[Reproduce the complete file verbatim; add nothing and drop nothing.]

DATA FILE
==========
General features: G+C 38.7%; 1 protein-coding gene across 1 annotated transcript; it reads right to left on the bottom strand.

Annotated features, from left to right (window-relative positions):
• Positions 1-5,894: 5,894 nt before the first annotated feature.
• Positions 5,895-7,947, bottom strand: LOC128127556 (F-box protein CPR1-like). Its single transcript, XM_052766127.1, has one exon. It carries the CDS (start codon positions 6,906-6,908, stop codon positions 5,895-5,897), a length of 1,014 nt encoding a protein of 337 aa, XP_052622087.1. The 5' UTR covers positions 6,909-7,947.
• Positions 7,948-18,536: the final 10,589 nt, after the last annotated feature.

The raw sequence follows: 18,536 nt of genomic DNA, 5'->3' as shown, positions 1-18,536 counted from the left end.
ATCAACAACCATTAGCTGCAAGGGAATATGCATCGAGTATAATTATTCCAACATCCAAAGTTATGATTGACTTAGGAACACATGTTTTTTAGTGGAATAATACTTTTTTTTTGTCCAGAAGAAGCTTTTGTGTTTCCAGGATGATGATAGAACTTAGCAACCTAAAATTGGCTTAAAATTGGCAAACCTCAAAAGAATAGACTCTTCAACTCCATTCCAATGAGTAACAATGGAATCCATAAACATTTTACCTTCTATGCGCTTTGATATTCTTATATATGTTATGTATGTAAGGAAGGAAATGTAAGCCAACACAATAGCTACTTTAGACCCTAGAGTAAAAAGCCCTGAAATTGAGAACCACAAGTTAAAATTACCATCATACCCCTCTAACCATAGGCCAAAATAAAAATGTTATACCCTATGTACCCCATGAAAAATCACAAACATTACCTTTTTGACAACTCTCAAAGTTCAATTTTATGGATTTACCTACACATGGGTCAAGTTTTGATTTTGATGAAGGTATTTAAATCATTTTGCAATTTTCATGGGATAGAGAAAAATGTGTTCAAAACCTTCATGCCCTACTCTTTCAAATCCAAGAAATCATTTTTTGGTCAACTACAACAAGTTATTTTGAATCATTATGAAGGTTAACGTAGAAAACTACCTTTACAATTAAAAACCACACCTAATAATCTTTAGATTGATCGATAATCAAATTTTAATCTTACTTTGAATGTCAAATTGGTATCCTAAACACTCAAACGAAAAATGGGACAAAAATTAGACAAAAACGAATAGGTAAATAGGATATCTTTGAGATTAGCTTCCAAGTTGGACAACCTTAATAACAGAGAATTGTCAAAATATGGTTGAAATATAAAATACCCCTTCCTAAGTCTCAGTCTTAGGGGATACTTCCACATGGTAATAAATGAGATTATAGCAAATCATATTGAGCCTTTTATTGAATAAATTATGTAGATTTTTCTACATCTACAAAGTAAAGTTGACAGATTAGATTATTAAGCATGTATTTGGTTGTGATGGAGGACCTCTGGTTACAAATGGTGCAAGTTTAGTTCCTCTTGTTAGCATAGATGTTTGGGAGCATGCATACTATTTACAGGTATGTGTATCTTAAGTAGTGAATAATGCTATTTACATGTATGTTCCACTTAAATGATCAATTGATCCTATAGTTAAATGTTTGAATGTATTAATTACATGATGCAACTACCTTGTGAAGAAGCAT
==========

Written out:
General features: G+C 38.7%; 1 protein-coding gene across 1 annotated transcript; it reads right to left on the bottom strand.

Annotated features, from left to right (window-relative positions):
• Positions 1-5,894: 5,894 nt before the first annotated feature.
• Positions 5,895-7,947, bottom strand: LOC128127556 (F-box protein CPR1-like). Its single transcript, XM_052766127.1, has one exon. It carries the CDS (start codon positions 6,906-6,908, stop codon positions 5,895-5,897), a length of 1,014 nt encoding a protein of 337 aa, XP_052622087.1. The 5' UTR covers positions 6,909-7,947.
• Positions 7,948-18,536: the final 10,589 nt, after the last annotated feature.

The raw sequence follows: 18,536 nt of genomic DNA, 5'->3' as shown, positions 1-18,536 counted from the left end.
ATCAACAACCATTAGCTGCAAGGGAATATGCATCGAGTATAATTATTCCAACATCCAAAGTTATGATTGACTTAGGAACACATGTTTTTTAGTGGAATAATACTTTTTTTTTGTCCAGAAGAAGCTTTTGTGTTTCCAGGATGATGATAGAACTTAGCAACCTAAAATTGGCTTAAAATTGGCAAACCTCAAAAGAATAGACTCTTCAACTCCATTCCAATGAGTAACAATGGAATCCATAAACATTTTACCTTCTATGCGCTTTGATATTCTTATATATGTTATGTATGTAAGGAAGGAAATGTAAGCCAACACAATAGCTACTTTAGACCCTAGAGTAAAAAGCCCTGAAATTGAGAACCACAAGTTAAAATTACCATCATACCCCTCTAACCATAGGCCAAAATAAAAATGTTATACCCTATGTACCCCATGAAAAATCACAAACATTACCTTTTTGACAACTCTCAAAGTTCAATTTTATGGATTTACCTACACATGGGTCAAGTTTTGATTTTGATGAAGGTATTTAAATCATTTTGCAATTTTCATGGGATAGAGAAAAATGTGTTCAAAACCTTCATGCCCTACTCTTTCAAATCCAAGAAATCATTTTTTGGTCAACTACAACAAGTTATTTTGAATCATTATGAAGGTTAACGTAGAAAACTACCTTTACAATTAAAAACCACACCTAATAATCTTTAGATTGATCGATAATCAAATTTTAATCTTACTTTGAATGTCAAATTGGTATCCTAAACACTCAAACGAAAAATGGGACAAAAATTAGACAAAAACGAATAGGTAAATAGGATATCTTTGAGATTAGCTTCCAAGTTGGACAACCTTAATAACAGAGAATTGTCAAAATATGGTTGAAATATAAAATACCCCTTCCTAAGTCTCAGTCTTAGGGGATACTTCCACATGGTAATAAATGAGATTATAGCAAATCATATTGAGCCTTTTATTGAATAAATTATGTAGATTTTTCTACATCTACAAAGTAAAGTTGACAGATTAGATTATTAAGCATGTATTTGGTTGTGATGGAGGACCTCTGGTTACAAATGGTGCAAGTTTAGTTCCTCTTGTTAGCATAGATGTTTGGGAGCATGCATACTATTTACAGGTATGTGTATCTTAAGTAGTGAATAATGCTATTTACATGTATGTTCCACTTAAATGATCAATTGATCCTATAGTTAAATGTTTGAATGTATTAATTACATGATGCAACTACCTTGTGAAGAAGCAT